January 12, 2021

Dorothy Slater Max Moran

Blog Post

2020 Election/TransitionClimateFinancial Regulation

Gary Gensler Would Lead An Un-Captured SEC To New Climate Regs

Gensler’s first order of business at the SEC will be to reverse Trump’s deregulatory agenda and rebuild the agency’s capacity to police American stock-trading. But this should only be a starting point: SEC activity was insufficient even under Obama, and issues linked to the financial system, from climate change to inequality, have worsened in the four intervening years.

January 12, 2021

Elias Alsbergas

Blog Post

Ethics in Government

Gary Cohn, IBM, And A Tale As Old As Time

Amidst renewed furor to impeach Trump and expel Members of Congress for supporting the right wing Capitol Insurrection, more typical elite corruption goes without comment. IBM announced in January that Gary Cohn, Trump’s former head of the National Economic Council, would be appointed vice-chairman. Despite announcements that some corporations and lobbyists mulled temporarily suspending donations to Republicans inciting riots and IBM’s claim to support black lives, their announcement reveals the lie: Corporate America has no problem bringing high-level Trump appointees back into their elite fold.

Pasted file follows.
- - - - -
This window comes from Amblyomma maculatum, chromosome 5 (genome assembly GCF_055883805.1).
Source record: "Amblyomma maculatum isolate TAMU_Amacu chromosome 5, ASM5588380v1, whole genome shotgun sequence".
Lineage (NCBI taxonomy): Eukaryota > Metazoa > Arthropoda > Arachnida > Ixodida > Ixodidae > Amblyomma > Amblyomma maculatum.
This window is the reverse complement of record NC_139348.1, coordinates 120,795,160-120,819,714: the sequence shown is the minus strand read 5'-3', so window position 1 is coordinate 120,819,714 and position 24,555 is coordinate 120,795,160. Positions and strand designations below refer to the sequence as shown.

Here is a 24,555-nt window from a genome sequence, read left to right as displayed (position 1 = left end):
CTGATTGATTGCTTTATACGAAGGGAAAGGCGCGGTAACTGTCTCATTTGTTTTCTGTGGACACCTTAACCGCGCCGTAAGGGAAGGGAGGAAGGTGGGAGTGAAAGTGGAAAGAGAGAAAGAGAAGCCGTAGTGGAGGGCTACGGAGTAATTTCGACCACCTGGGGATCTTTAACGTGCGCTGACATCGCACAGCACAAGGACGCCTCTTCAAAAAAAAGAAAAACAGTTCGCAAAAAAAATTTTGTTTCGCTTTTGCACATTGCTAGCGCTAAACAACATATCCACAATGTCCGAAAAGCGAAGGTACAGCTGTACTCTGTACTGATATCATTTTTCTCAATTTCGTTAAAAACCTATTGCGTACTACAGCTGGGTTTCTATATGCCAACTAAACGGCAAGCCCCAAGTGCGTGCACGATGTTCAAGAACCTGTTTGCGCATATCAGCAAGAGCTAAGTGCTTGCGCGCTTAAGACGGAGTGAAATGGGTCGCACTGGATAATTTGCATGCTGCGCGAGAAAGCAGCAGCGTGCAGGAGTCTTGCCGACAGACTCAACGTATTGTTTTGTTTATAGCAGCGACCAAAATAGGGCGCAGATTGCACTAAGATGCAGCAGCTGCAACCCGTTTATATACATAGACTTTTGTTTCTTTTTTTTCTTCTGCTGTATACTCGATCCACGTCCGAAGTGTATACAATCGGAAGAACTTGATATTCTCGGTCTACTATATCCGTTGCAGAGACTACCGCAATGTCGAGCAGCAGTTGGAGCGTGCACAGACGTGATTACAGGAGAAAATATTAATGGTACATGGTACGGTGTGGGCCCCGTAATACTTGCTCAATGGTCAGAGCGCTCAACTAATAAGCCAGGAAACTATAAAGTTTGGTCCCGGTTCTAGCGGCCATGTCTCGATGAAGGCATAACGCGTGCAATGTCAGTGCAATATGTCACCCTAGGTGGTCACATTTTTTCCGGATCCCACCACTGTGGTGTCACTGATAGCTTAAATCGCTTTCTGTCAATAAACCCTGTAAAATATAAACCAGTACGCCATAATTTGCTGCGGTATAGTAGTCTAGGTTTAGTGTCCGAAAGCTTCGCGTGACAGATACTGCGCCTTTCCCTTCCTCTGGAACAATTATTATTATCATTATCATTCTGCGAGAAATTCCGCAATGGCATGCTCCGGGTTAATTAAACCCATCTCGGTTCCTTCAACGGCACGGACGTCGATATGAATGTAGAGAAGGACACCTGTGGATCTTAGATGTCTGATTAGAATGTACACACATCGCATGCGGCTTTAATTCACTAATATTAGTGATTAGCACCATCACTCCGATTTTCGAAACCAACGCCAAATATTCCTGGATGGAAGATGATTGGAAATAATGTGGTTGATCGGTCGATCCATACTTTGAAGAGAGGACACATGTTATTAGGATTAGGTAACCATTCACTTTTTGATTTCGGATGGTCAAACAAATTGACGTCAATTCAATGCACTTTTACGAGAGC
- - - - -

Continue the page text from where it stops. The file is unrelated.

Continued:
January 12, 2021

Mariama Eversley

Blog Post

Government Capacity

Schedule F Still Poses a Grave Threat to the Civil Service

From the moment President Trump took office, he has been on a warpath with the civil service. He and his associates have waged an open war (and likely one behind closed doors as well) to seize control over federal employees just out of reach of easy firing. In October, as his presidency appeared rapidly to be approaching its end, he lobbed a bomb at the civil service system.

January 08, 2021

Press Release

2020 Election/Transition

Memo on De-Trumpification

If there is one thing that Wednesday’s events made excruciatingly clear, it is that every additional day that Trump is in office is a dangerous one for our country. The risk is such that, even with only 12 days remaining in the President’s term, many are desperately seeking to remove him from office. Sadly, no matter whether Trump leaves the Oval Office tomorrow or on January 20, we know that many of his associates will remain behind (although just how many is a mystery).

January 06, 2021

Press Release

2020 Election/Transition

Why Progressives Should Care About the Commerce Secretary & Reject Raimondo

As President-elect Joe Biden fills out his Cabinet, progressives have pushed hard on most major positions, save one: Commerce Secretary. Recent reporting on the role frames the Commerce Secretary as a glorified middle-man between C-Suites and the White House.

In fact, the work of the Commerce Department impacts all Americans. Yet for decades, Commerce Secretaries have been chosen not for their policy agenda or experience, but as a reward for their massive campaign contributions and personal loyalty to the President. This practice of selling the Commerce Secretary position to the highest bidder has made it difficult to understand just how valuable a populist Commerce Secretary could be.